The ground was ready to be sown, sown by the seeds of new faith, new religious beliefs, new architecture, even new music, dance and musical instruments; everything changed. Mughal Invasion makes the middle age in India as a transition between ancient times and the modern world. The explosion of the Muslims and Islamic traders-invaders made India the canvas of the Arab and Turkish empires. They brought with them a rich culture, new languages, poets, new food, and even new weave of woollen woven delights – the carpets. The marble structures and minarets are a standing living evidence of their existence.
There have been a lot of fights, retaliation, invasions and conquests to acquire the most flourishing, fertile, culturally and socially rich country. Every stage of political conquest, either internal or external, has made its presence felt in the lifestyle, language, religion, architecture and even food we eat today. The monuments, fortresses, graves, gardens are all a reminder of the period of struggling period that the Indians went through during the Mughal period which is the latter Medieval Period. The Red Fort, Taj Mahal, Jama Masjid, Humayun’s Tomb, Mughal Gardens, Buland Darwaza are to name just a few…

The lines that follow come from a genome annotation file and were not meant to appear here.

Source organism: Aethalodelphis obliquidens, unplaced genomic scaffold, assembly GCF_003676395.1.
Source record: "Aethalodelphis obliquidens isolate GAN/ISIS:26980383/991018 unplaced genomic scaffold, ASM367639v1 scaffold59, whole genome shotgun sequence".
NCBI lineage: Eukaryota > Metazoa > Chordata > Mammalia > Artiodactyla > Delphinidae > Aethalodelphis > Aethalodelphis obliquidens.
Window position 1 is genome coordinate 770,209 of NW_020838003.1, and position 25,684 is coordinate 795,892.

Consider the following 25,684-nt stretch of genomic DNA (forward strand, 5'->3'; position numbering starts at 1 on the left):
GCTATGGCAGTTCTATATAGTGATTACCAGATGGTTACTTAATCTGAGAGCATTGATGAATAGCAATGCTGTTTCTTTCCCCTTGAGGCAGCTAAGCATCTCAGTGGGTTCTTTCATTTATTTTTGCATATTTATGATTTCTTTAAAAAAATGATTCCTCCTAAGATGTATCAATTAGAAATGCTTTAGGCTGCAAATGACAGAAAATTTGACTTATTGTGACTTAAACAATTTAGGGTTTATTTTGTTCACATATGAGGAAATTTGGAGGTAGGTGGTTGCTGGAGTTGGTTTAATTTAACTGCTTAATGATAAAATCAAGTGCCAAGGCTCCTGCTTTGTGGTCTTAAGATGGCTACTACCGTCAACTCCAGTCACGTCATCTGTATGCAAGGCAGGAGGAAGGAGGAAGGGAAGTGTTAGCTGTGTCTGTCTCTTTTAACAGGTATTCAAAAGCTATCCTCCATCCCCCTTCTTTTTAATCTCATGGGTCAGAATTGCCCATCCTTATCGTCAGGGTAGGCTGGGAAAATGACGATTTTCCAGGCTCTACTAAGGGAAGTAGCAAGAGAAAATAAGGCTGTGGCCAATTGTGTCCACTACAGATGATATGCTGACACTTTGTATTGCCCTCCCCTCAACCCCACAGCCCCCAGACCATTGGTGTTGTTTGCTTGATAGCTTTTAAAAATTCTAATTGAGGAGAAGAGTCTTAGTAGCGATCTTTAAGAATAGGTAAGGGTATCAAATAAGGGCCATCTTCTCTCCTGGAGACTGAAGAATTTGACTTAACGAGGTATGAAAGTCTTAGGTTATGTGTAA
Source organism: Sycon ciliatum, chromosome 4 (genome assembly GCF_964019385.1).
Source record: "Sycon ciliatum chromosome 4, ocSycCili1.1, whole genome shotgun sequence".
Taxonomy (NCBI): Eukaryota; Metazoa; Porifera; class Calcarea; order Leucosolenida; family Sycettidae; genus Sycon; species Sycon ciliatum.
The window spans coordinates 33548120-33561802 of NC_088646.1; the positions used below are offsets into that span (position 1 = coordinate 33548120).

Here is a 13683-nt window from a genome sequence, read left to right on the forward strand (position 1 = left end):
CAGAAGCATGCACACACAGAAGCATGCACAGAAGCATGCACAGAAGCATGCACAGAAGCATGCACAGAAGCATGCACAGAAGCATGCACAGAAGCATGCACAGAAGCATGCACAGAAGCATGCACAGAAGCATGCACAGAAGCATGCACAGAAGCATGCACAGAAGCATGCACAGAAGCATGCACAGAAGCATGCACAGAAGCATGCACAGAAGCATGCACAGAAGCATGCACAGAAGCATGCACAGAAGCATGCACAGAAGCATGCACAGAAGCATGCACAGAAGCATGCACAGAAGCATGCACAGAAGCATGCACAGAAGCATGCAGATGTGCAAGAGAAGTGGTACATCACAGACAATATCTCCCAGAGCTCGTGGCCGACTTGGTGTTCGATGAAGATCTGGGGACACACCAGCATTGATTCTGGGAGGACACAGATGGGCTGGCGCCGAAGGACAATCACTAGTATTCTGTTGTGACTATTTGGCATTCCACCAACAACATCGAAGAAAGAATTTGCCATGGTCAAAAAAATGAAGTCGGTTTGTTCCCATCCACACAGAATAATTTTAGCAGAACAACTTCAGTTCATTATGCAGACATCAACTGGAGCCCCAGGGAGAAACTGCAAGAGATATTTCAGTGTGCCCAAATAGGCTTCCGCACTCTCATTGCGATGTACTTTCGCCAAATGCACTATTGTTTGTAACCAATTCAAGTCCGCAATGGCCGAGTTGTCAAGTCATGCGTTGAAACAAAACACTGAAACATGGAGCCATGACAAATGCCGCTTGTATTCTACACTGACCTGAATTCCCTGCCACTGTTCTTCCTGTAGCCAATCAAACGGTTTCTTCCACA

India was in the hands of emperors like Chandragupta Maurya, of Maurya Dynasty, the Satavanas in the Deccan India and the Chola dynasty that was one of the longest-ruling dynasties in the history of southern India before the Mughals and the Turkish kings invaded India. Mohammad bin Gazni being the first to put his foot on the India sub-continent and Mohammad Ghori being his follower; both carried on the invasions and by the year 1192 Mohammad Ghori overthrew Prithviraj Chauhan, the Tomar ruler of Delhi.
Then he left India in the hands of his slave Qutubudin who reigned from 1206 to 1210. His successor Iltutmish carried forward the legacy during his rule starting from 1210 to 1236. The following Indian kings, namely, Khiljis, Tughlaqs, Sayyids and Lodis adopted the footsteps of the Slave rulers and this period was christened ‘The Delhi Sultanate’. The Mughal kings were popular for their extravagant lifestyle. In 1526 AD, Babur defeated Ibrahim Lodhi of the Lodhi dynasty in the First Battle of Panipat, and established Mughal rule in India.